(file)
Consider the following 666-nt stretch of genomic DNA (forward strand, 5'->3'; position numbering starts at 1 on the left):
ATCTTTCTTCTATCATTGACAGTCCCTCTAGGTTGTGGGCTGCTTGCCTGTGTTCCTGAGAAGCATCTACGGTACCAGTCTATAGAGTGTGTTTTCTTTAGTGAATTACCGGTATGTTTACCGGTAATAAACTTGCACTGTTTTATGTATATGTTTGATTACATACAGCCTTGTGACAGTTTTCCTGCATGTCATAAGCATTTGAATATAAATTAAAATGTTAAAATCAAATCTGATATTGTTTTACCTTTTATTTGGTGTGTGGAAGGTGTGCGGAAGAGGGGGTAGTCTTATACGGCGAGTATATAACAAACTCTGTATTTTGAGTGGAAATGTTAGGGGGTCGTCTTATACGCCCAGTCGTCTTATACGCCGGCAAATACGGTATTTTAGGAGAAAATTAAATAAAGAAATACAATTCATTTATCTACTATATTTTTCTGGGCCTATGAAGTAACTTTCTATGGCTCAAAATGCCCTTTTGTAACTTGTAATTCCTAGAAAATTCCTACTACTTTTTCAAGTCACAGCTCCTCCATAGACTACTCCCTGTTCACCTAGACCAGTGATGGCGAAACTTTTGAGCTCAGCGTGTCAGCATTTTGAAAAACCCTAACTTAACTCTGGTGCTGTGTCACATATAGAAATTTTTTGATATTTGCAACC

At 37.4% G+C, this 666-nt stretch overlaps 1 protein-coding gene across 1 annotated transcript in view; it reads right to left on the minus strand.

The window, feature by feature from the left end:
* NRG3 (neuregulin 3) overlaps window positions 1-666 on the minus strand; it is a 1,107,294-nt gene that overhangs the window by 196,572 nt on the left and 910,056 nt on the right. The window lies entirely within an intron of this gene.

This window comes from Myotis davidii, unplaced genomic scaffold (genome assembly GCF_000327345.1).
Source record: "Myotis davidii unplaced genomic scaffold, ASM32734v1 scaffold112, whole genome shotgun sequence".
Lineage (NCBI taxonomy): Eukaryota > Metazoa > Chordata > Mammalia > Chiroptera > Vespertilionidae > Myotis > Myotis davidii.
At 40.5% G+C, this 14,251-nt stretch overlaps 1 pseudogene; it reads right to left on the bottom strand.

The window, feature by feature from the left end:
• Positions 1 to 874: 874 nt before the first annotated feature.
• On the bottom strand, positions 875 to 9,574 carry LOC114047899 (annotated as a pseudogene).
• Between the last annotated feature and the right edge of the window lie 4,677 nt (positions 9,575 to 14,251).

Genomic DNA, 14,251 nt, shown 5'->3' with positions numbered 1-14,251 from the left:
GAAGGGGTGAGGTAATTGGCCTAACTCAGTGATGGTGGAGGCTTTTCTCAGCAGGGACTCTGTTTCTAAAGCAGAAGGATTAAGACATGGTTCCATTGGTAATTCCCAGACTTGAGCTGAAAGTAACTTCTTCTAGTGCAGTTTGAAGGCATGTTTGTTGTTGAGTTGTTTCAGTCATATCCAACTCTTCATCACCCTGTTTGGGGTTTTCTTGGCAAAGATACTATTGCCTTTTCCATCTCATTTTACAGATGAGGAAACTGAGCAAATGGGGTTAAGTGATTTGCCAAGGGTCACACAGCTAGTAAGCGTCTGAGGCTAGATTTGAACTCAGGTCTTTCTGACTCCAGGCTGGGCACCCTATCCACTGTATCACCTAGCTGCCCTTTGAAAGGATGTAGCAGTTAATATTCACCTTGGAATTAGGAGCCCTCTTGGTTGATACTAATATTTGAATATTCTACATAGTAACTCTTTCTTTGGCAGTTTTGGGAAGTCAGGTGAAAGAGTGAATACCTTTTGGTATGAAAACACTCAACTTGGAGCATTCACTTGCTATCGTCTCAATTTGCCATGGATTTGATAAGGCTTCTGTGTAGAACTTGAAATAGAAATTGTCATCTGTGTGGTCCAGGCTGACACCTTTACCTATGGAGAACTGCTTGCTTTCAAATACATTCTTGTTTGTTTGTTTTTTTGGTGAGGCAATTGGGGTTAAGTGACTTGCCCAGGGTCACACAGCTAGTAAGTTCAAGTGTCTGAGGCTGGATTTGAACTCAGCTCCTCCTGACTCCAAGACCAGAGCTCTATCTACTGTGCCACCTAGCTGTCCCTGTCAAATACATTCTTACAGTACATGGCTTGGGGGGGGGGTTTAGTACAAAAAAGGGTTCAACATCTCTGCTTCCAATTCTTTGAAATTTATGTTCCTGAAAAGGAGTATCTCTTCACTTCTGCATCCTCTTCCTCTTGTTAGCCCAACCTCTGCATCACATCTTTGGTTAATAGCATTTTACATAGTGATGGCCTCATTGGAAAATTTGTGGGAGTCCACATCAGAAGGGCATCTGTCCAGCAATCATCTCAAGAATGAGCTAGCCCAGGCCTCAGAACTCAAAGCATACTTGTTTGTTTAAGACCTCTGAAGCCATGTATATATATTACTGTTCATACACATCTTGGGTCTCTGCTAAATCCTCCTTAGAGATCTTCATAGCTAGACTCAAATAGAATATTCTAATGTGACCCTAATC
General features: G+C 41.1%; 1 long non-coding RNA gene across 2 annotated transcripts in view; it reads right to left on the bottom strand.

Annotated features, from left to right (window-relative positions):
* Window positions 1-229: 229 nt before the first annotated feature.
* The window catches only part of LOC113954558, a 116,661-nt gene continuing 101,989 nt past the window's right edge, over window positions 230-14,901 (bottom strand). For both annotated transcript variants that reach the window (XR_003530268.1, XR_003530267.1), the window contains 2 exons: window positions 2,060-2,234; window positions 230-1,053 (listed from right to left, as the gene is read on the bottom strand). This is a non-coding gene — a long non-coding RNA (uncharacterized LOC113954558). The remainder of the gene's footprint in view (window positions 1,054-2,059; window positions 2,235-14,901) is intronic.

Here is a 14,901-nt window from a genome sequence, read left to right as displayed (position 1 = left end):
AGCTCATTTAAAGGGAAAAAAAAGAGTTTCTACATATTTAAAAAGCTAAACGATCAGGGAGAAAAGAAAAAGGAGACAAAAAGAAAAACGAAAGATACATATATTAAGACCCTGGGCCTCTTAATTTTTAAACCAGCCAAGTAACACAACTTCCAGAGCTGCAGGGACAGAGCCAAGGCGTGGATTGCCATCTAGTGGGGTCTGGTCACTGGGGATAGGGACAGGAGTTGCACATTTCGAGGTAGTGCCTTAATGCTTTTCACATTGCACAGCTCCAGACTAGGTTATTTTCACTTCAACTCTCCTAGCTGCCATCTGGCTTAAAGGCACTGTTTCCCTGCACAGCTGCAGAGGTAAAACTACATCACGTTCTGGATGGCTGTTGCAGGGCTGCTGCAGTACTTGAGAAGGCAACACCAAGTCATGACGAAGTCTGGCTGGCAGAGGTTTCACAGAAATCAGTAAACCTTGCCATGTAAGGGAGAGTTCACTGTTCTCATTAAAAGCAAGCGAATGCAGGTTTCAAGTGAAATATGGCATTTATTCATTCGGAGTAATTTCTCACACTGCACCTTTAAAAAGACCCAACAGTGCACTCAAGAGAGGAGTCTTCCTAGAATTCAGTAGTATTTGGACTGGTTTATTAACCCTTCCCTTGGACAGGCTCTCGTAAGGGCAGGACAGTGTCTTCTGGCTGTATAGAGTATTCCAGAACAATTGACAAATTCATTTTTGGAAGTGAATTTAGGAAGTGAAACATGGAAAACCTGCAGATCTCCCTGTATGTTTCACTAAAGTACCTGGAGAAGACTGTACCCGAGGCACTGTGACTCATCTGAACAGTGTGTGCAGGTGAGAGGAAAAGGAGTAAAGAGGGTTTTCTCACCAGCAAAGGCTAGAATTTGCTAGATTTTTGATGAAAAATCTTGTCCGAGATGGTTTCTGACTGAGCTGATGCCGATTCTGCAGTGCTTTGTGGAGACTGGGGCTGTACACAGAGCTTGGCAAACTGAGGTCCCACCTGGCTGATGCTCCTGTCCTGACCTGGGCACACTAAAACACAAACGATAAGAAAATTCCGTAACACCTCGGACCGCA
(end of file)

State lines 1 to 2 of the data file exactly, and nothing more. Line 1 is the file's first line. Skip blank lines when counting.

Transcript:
Consider the following 666-nt stretch of genomic DNA (forward strand, 5'->3'; position numbering starts at 1 on the left):
ATCTTTCTTCTATCATTGACAGTCCCTCTAGGTTGTGGGCTGCTTGCCTGTGTTCCTGAGAAGCATCTACGGTACCAGTCTATAGAGTGTGTTTTCTTTAGTGAATTACCGGTATGTTTACCGGTAATAAACTTGCACTGTTTTATGTATATGTTTGATTACATACAGCCTTGTGACAGTTTTCCTGCATGTCATAAGCATTTGAATATAAATTAAAATGTTAAAATCAAATCTGATATTGTTTTACCTTTTATTTGGTGTGTGGAAGGTGTGCGGAAGAGGGGGTAGTCTTATACGGCGAGTATATAACAAACTCTGTATTTTGAGTGGAAATGTTAGGGGGTCGTCTTATACGCCCAGTCGTCTTATACGCCGGCAAATACGGTATTTTAGGAGAAAATTAAATAAAGAAATACAATTCATTTATCTACTATATTTTTCTGGGCCTATGAAGTAACTTTCTATGGCTCAAAATGCCCTTTTGTAACTTGTAATTCCTAGAAAATTCCTACTACTTTTTCAAGTCACAGCTCCTCCATAGACTACTCCCTGTTCACCTAGACCAGTGATGGCGAAACTTTTGAGCTCAGCGTGTCAGCATTTTGAAAAACCCTAACTTAACTCTGGTGCTGTGTCACATATAGAAATTTTTTGATATTTGCAACC